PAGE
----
Bessel RF Filter Basics
- basics of the Bessel Filter - its performance, key facts and how it can be used in RF and other filter applications.
The Bessel filter is a linear form of filter that provides a maximally flat group delay or propagation delay across the frequency spectrum, but offers a slower transition from pass-band to stop-band than for other forms of filter of the same order.
However, the Bessel filter is not used as widely as the Butterworth of Chebyshev filters for RF applications, although the fact that it has a maximally flat group delay means that Bessel filters are often used in audio applications such as audio cross-over networks.
Bessel filter development
The Bessel filter takes its name from a German mathematician and astronomer named Friedrich Bessel who lived between1784 and 1846. Bessel developed the mathematical theory on which this form of filter is based.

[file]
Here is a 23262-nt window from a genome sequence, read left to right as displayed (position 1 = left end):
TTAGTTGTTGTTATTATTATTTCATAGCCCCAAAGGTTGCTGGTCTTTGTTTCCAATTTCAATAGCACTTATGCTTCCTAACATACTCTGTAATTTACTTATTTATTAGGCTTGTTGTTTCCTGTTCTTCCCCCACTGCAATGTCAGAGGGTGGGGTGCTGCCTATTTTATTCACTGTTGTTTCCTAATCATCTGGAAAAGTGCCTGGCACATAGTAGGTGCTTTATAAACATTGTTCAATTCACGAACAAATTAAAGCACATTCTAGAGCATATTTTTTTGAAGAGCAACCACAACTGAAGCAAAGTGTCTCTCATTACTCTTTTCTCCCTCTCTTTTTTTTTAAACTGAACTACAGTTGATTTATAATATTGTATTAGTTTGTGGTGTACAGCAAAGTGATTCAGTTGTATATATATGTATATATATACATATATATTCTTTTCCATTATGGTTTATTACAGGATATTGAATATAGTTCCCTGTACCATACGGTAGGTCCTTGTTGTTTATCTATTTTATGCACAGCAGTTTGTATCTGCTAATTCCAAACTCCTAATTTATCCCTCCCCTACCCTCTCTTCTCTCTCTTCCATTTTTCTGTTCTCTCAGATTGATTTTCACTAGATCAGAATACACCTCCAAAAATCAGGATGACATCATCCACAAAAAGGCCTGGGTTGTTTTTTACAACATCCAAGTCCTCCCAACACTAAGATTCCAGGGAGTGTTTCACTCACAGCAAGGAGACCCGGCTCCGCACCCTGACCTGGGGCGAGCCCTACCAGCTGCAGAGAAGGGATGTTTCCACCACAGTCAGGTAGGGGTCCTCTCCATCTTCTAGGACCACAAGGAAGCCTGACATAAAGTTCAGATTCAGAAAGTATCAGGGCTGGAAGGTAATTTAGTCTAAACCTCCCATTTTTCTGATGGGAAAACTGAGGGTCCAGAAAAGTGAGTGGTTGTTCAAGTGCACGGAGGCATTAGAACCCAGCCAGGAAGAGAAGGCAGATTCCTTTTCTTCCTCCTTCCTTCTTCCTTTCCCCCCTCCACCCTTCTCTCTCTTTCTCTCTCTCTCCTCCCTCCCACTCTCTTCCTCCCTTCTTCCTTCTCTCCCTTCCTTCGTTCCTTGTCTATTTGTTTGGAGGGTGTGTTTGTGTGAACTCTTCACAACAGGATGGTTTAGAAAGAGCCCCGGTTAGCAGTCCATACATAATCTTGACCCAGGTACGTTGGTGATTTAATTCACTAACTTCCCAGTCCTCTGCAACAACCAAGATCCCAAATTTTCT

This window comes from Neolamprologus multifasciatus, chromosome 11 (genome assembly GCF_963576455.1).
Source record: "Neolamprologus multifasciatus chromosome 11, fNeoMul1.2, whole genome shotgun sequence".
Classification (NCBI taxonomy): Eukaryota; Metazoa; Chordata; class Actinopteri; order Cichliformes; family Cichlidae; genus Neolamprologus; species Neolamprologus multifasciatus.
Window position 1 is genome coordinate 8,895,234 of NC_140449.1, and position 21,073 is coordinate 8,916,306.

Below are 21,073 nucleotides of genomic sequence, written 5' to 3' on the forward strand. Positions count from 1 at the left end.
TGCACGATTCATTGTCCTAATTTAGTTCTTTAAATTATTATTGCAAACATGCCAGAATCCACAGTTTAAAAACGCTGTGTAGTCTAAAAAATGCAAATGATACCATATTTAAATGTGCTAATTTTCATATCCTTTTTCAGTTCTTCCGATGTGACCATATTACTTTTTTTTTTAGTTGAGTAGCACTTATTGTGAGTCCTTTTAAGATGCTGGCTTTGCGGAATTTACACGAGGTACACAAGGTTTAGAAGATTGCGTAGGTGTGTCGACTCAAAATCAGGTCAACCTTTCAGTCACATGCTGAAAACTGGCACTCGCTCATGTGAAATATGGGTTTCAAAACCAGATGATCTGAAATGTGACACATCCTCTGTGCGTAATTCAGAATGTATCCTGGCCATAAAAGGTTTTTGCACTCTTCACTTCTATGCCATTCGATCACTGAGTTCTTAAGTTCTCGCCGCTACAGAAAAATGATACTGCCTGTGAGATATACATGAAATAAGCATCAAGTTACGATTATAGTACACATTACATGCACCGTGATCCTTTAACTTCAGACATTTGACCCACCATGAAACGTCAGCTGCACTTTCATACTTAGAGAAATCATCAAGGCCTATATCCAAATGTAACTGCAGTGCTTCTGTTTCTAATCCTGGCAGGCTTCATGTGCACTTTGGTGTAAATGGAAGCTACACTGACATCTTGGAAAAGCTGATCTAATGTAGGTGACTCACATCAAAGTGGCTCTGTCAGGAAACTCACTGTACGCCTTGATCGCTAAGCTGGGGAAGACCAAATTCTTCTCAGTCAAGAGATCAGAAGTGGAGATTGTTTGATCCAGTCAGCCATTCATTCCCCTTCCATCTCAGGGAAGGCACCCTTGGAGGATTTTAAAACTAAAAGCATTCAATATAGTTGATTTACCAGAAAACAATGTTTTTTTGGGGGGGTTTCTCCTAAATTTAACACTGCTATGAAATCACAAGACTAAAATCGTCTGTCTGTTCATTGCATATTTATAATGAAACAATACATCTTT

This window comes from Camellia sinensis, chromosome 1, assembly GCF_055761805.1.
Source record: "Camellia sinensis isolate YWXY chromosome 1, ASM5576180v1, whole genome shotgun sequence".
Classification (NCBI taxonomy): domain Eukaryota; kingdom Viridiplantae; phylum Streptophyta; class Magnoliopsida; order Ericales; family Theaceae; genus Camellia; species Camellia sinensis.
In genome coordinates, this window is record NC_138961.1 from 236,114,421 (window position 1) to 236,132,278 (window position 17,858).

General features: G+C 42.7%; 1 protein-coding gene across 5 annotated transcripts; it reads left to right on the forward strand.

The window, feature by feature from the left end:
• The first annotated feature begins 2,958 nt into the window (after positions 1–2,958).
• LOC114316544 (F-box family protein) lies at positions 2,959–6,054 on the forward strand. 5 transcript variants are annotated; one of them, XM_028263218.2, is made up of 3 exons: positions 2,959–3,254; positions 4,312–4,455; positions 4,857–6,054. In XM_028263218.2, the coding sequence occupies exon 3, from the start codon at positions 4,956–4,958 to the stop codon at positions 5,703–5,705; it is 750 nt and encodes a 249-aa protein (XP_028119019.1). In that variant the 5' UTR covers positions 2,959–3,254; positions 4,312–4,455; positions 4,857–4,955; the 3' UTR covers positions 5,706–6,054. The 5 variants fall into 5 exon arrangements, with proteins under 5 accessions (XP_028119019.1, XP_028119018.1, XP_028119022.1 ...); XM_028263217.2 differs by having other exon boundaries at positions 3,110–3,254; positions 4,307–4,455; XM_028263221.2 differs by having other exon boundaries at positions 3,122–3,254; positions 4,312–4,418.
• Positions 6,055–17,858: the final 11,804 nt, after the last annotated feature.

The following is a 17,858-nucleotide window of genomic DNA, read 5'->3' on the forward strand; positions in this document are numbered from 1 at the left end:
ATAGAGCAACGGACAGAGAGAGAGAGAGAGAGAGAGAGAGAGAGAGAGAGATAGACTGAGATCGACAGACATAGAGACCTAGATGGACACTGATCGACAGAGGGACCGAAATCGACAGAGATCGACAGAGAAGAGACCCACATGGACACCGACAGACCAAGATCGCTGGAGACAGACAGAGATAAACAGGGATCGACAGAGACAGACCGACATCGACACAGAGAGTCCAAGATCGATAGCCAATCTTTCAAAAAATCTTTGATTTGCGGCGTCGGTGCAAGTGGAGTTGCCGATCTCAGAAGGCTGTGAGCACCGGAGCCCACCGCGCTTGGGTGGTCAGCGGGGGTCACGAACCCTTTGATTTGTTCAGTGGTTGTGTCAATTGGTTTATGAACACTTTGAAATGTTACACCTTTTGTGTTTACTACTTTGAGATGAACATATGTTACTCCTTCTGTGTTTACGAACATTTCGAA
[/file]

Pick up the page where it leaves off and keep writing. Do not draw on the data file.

Occasionally the filters may also be referred to as Bessel-Thomson filters. This is because W. E. Thomson developed the methodology of using Bessel functions within the design of this form of filter.
Bessel filter basics
Some of the key features of the Bessel filter can be summarised as below:
- Maximally flat group delay: The maximally flat group delay of the Bessel filter means that it equally exhibits a maximally linear phase response.
- Overshoot: A direct result of the maximally flat group delay of the Bessel filter it gives an output for a square wave input with no overshoot because all the frequencies are delayed by the same amount.
- Slow cut-off: The transition from the pass band to the stop band for the Bessel filter is much slower or shallower than for other filters.
By Ian Poole
Read more popular RF filter tutorials . . . . .
|• Filter basics||• Filter design||• HPF design|
|• Simple LPF||• Simple HPF||• Simple BPF|
|• Butterworth||• Chebyshev||• Bessel||• Elliptic / Cauer|
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